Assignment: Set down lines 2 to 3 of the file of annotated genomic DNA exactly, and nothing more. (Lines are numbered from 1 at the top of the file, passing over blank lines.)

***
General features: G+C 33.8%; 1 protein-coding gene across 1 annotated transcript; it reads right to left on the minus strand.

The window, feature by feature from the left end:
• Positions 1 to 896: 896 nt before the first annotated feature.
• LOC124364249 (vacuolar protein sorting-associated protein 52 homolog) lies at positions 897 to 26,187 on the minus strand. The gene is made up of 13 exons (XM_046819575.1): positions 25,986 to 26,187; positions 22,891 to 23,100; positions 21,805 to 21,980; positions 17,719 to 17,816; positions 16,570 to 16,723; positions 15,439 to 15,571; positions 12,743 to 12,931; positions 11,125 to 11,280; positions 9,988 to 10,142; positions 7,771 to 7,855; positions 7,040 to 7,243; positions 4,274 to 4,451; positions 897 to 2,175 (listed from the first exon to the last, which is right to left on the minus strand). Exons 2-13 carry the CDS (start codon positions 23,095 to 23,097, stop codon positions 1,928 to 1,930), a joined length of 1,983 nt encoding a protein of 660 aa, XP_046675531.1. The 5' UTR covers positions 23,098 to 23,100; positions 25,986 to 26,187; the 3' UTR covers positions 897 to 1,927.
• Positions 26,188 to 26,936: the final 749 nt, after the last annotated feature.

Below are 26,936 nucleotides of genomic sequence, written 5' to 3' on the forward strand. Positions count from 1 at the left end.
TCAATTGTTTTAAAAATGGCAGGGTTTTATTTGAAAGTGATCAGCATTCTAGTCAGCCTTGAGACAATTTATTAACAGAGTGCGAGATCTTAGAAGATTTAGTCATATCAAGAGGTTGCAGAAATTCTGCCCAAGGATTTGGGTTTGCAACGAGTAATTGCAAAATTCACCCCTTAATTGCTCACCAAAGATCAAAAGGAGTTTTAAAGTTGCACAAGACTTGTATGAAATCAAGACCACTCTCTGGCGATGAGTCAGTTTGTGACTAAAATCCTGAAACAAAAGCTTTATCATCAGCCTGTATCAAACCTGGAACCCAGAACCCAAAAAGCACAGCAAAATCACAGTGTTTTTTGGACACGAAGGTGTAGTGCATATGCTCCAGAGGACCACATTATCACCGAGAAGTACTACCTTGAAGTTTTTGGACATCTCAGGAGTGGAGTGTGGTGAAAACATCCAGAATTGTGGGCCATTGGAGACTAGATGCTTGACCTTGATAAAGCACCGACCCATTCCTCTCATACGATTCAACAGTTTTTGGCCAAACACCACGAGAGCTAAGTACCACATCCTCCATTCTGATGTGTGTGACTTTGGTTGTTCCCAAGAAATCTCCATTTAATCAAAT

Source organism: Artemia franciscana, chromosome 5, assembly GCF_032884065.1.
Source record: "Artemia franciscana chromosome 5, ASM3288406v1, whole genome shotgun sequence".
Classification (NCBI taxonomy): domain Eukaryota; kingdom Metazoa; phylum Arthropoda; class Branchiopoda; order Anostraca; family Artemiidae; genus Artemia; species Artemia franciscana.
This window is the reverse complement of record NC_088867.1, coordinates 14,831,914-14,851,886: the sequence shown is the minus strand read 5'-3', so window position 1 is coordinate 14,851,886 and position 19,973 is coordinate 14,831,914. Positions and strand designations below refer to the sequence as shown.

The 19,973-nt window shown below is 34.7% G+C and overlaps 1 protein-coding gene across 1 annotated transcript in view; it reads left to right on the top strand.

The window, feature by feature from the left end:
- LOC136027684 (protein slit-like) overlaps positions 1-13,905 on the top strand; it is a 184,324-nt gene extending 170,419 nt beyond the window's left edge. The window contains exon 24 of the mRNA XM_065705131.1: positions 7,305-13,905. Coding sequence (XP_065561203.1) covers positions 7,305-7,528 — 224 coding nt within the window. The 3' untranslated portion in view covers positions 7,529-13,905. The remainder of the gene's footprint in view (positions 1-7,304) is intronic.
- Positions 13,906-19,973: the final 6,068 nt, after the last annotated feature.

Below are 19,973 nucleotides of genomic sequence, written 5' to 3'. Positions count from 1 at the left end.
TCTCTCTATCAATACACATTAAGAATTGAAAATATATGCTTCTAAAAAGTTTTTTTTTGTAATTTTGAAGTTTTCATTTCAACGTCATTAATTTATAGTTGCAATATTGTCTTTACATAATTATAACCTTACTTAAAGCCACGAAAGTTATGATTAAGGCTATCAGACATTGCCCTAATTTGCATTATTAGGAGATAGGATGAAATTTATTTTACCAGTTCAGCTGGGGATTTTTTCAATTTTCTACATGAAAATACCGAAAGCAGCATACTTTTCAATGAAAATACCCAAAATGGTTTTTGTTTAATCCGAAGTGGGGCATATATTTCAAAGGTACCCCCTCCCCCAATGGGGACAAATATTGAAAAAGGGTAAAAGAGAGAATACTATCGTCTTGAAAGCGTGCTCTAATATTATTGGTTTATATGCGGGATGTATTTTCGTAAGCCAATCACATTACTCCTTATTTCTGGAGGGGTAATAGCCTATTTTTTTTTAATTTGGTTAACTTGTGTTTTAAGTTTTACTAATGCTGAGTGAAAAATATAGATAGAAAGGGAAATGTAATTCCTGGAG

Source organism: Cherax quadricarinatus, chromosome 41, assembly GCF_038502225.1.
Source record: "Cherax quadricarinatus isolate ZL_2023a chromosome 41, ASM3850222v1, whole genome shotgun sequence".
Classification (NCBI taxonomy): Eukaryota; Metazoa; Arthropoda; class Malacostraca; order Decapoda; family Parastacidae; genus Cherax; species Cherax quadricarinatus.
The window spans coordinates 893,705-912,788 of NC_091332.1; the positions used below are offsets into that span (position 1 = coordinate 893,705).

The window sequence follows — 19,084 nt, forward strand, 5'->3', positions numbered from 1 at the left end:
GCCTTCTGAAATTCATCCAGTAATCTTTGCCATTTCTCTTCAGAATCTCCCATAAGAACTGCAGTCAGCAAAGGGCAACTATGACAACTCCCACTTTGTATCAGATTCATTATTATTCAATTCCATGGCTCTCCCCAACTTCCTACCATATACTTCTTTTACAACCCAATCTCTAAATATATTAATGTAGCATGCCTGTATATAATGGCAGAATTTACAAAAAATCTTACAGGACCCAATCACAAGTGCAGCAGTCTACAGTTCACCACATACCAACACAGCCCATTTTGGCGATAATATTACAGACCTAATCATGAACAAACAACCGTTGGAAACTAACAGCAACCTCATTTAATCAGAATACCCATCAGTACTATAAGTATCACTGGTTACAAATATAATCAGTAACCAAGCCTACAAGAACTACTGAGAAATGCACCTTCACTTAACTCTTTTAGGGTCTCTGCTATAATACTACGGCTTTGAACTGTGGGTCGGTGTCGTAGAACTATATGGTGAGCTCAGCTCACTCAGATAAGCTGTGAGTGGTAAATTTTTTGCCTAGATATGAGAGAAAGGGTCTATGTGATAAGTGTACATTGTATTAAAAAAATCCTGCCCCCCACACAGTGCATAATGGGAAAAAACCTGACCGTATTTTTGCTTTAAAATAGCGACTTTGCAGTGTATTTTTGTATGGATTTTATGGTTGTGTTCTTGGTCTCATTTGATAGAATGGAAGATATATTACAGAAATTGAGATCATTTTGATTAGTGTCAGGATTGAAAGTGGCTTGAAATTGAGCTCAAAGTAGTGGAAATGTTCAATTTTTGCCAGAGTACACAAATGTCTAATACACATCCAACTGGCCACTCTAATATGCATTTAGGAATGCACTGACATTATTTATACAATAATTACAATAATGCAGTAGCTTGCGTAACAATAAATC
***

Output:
The window, feature by feature from the left end:
• Positions 1 to 896: 896 nt before the first annotated feature.